I was talking with a colleague the other day about how Education in this nation isn’t able to get the job done. I do believe in the idea of rigorous tests as being achievements necessary for promotion to the next level, I don’t like how standardized testing is being used. It’s nice that it gives administration the bragging rights to say, “LOOK AT US! We’ve got a great school. Our teachers can develop kids to pass rigorous testing,” which is essentially a good thing. However, when I look at the grand scheme of things, it just doesn’t operate the way it could.
Wrong Right With This Picture?
Upper Level Administration operates with one underlying goal. Test Scores. They may honestly have an innovative VISION or try to downplay their focus towards testing, but there is always goals written for students’ test scores in the District Improvement Plan (DIP), Campus Improvement Plan (CIP) or School Improvement Plan (SIP). These plans place the majority of their emphasis on test scores. The plans are ESSENTIAL for government funding for schools, but uses our brains against us. Yes. You read that correctly. The government is using our brains against us. I’ll show you how.
Which phrase feels more natural for you: “Whats wrong with this picture?” or “What’s right with this picture?”
Administration is geared to answer both of these questions. Unfortunately, our emotional and analytical mind can’t fight off the urge to predominantly try to solve the question in red more often than the question in green. We feel that we need to focus our efforts on fixing what is broken rather than duplicating what is working. Therefore, pressure from above is filtered through the school. It’s all with good intentions to maintain accountability and retain high quality employees, but it’s still the wrong kind of pressure.
What’s the right kind of pressure? The right kind of pressure is going outside the educational and government fields (which are both so incredibly fixated on what is going wrong), and start researching areas that are focussed on what is going right.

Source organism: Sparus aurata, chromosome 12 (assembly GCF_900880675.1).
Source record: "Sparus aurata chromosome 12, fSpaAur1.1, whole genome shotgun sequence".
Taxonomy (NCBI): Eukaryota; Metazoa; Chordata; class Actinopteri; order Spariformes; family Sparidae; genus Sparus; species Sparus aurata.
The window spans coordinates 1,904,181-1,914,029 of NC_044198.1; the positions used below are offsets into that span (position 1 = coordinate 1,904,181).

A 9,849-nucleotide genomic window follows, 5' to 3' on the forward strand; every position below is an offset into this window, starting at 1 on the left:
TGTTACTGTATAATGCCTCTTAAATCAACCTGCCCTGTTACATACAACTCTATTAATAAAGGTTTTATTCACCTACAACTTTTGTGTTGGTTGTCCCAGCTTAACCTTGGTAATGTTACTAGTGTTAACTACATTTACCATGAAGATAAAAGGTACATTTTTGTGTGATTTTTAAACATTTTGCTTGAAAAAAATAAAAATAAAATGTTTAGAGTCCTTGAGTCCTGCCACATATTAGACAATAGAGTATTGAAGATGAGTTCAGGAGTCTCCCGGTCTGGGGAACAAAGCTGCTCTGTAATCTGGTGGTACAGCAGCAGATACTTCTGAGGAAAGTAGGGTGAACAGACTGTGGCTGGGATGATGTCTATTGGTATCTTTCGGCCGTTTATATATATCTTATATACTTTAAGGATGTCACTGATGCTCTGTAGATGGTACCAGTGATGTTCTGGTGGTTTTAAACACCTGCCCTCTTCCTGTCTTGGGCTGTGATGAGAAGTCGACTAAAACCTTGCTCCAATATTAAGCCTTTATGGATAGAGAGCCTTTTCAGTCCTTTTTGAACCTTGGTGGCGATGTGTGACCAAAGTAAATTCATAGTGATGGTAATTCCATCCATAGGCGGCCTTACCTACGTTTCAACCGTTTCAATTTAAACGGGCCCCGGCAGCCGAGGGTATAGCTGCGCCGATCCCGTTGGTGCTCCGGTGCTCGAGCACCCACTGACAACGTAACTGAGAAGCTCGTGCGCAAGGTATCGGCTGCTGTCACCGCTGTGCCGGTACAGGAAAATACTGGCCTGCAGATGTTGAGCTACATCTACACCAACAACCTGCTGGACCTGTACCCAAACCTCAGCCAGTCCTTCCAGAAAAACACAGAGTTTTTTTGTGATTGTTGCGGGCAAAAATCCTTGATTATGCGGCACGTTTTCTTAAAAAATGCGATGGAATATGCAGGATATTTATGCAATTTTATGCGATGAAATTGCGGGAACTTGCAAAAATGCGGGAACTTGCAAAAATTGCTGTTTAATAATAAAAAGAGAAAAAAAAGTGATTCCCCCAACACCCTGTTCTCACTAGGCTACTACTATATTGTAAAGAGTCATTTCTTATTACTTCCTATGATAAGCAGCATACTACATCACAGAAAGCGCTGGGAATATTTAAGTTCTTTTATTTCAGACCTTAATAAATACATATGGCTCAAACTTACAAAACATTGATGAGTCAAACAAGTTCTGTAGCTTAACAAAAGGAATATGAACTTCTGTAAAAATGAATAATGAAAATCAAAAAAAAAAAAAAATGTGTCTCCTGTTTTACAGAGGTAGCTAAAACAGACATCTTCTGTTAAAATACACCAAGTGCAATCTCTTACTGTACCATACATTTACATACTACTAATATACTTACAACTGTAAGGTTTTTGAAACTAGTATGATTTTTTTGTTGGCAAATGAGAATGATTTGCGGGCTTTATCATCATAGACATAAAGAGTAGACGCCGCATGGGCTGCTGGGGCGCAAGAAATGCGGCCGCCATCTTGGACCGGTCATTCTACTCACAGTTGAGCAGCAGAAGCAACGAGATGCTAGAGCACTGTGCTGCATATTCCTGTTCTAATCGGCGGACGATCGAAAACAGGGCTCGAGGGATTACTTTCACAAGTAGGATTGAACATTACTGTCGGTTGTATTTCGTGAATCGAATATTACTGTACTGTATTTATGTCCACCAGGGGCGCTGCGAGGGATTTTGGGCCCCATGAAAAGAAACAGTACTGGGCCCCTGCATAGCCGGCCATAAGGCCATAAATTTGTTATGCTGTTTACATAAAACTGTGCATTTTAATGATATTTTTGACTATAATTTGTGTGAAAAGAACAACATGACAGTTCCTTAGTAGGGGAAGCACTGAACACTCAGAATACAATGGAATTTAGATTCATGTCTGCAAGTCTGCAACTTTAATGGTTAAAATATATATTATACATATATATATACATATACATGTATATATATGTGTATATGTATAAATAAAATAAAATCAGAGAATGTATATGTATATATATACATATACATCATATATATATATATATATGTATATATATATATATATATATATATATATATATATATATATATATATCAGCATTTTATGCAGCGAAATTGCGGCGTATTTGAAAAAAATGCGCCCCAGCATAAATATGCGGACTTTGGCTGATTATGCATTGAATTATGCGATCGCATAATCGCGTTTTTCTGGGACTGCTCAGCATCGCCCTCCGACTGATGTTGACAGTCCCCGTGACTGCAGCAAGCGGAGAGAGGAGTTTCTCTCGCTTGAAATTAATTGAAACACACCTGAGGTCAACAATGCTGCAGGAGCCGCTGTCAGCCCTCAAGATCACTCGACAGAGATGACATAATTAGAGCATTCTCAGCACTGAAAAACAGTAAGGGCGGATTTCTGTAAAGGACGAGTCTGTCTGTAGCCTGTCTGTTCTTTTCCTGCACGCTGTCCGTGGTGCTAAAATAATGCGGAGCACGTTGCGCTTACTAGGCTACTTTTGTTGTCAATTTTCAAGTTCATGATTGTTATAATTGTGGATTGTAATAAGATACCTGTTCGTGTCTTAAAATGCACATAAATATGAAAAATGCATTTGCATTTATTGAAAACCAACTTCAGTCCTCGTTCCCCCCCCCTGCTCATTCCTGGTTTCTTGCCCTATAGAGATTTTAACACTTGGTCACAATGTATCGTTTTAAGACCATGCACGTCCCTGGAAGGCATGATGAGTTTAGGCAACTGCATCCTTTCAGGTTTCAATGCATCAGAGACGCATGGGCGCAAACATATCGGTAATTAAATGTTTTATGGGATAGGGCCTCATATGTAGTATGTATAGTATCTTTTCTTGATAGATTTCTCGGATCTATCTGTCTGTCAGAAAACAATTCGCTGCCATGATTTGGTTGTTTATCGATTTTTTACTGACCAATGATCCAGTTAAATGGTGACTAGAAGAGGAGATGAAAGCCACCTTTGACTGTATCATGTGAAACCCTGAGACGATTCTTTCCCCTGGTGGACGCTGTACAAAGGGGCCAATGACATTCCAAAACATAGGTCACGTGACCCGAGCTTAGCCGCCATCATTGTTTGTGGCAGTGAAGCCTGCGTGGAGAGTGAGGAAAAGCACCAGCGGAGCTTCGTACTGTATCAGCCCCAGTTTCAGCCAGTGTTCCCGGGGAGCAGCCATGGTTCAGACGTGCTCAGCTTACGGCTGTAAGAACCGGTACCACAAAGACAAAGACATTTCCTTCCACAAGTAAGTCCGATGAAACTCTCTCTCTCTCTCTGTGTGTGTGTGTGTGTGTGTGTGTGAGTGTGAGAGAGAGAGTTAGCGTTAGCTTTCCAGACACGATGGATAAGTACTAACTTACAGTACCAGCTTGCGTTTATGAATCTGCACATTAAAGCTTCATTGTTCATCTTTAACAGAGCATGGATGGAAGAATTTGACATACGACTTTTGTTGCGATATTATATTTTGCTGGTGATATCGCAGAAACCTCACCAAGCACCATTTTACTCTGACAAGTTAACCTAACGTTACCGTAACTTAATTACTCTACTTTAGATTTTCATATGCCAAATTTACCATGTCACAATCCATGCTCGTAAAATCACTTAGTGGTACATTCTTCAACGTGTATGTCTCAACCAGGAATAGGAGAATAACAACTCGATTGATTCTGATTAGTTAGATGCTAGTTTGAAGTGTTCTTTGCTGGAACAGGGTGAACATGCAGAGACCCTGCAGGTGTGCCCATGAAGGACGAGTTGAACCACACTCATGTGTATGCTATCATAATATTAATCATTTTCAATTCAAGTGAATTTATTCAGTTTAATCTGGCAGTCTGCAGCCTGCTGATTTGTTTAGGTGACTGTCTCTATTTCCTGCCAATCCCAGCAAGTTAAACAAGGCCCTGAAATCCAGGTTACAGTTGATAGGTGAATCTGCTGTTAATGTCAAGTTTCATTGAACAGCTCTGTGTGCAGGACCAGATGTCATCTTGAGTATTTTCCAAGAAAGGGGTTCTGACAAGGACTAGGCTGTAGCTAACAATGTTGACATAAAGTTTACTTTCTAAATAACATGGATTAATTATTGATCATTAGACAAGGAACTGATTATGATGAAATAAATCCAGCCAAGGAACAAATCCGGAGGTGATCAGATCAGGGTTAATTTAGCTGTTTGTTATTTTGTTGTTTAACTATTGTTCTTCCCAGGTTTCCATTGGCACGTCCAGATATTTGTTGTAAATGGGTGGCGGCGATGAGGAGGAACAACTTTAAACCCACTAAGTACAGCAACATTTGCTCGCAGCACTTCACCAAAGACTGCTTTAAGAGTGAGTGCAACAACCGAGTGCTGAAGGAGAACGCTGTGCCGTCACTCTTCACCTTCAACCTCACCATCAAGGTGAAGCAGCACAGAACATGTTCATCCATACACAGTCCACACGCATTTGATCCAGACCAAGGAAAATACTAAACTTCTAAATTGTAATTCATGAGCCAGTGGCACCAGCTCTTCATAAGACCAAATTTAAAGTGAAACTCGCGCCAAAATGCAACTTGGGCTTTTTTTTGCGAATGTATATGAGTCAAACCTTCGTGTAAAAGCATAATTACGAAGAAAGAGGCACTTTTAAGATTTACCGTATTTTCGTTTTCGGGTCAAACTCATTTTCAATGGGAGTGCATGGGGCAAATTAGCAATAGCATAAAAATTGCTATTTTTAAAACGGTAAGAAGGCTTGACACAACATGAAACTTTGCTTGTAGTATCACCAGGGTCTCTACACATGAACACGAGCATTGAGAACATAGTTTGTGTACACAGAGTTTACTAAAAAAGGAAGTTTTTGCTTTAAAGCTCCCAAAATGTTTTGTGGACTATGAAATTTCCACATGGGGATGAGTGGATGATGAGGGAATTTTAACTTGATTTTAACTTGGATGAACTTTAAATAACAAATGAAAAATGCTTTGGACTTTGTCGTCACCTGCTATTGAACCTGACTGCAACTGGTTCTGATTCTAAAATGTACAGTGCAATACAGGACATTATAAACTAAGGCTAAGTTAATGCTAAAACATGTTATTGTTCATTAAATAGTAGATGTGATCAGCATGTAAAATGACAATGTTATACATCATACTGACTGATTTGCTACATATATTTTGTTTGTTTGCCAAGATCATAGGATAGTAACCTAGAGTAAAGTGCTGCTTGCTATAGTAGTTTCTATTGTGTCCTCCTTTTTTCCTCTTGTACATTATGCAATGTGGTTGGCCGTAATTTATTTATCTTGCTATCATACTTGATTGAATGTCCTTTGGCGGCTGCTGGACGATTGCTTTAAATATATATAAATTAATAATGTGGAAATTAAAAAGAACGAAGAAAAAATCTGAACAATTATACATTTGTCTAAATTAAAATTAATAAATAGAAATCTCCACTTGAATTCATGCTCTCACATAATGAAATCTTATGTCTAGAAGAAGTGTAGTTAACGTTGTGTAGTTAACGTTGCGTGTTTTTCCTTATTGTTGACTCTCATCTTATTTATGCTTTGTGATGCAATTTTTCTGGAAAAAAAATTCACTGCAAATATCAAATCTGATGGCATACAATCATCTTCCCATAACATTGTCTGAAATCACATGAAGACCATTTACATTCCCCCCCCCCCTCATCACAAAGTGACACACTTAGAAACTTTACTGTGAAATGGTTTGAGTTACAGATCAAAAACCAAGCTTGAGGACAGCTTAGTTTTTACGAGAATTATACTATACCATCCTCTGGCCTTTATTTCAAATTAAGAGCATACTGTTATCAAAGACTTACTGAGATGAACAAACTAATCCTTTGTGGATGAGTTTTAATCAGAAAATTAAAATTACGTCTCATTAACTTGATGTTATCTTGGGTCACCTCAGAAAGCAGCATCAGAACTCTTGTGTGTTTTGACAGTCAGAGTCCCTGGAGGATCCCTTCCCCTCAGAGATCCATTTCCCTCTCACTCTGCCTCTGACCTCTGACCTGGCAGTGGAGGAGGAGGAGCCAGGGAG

We now have so much more understanding about how the brain works with decades of research in Neuroscience. Much like premiere athletes have learned to take a specific regiment of supplements in order to perform at the absolute pinnacle, schools need to structure the school day for the brain to perform at its peak. Here is how I would structure the school day.
Exercise short and often. The classic specific gym time for kids needs to change from one class period to more frequent short bursts of exercise throughout the day. Gym teachers will need to change their role from teaching students to teaching teachers. I see the gym teacher more as a facilitator and planner for the activities each teacher will have to lead as the day goes on.
Longer School Days. The student day will be 9 hours long yet only 4 days a week. Teachers will work the 5th day for the resulting 4 hours of their 40 hour work week. During this time they meet with their teammates and administration to focus on what they are doing right and how they can replicate it.
Short Lessons Multiple Times. Lessons will be no longer than 20 minutes, but each subject will get 3 to 4 lessons each day.
Nap Time. Everyone gets a nap time. Teachers included. You may laugh at the thought, but I ask that you truly consider it. Studies have proven that our brain uses sleep to cognitively reteach all of the learning you’ve undertaken in that day. Your brain solidifies the new ideas and thoughts that you’ve learned earlier that day.
Trimesters. There is too long of a gap placed between the end of the school year and the beginning of the school year. We need to disperse the vacation days throughout the traditional school year. Here is a hypothetical solution.
1st trimester: September, October, November with December Vacation
2nd trimester: January, February, March, with April vacation
3rd trimester: May, June, July, with August vacation (state testing in early June. Students may retake in early August)
About My Solution
Notice how I didn’t try to abolish testing. No. Like I stated before, I believe testing is important for promotion and assessing the cognitive development of the student. I rather focussed on what has been proven to work. Longer days with shorter lessons with frequent breaks for physical activity and napping just applies to the research from John Medina’s book 12 Brain Rules. Breaking up the summer vacation into 3 separate vacations spread out through the year also creates less gaps between structured learning. This was also described in Medina’s work. I didn’t say that teacher’s methods are poor. I believe the teaching methods have strong backgrounds in research as well. I’m just changing the structure of the school day and it’s frequency, not the content.
Will it work?
I don’t know. I sure would love to find out. Great businesses create a testing site to see if the idea would work. Walmart and Best Buy both tweaked their store model and tested the results before scaling it throughout. Our government and school systems need to start acting like a business. They need to create a program that tests and implement these ideas into standard practice. There is empirical evidence that supports these ideas.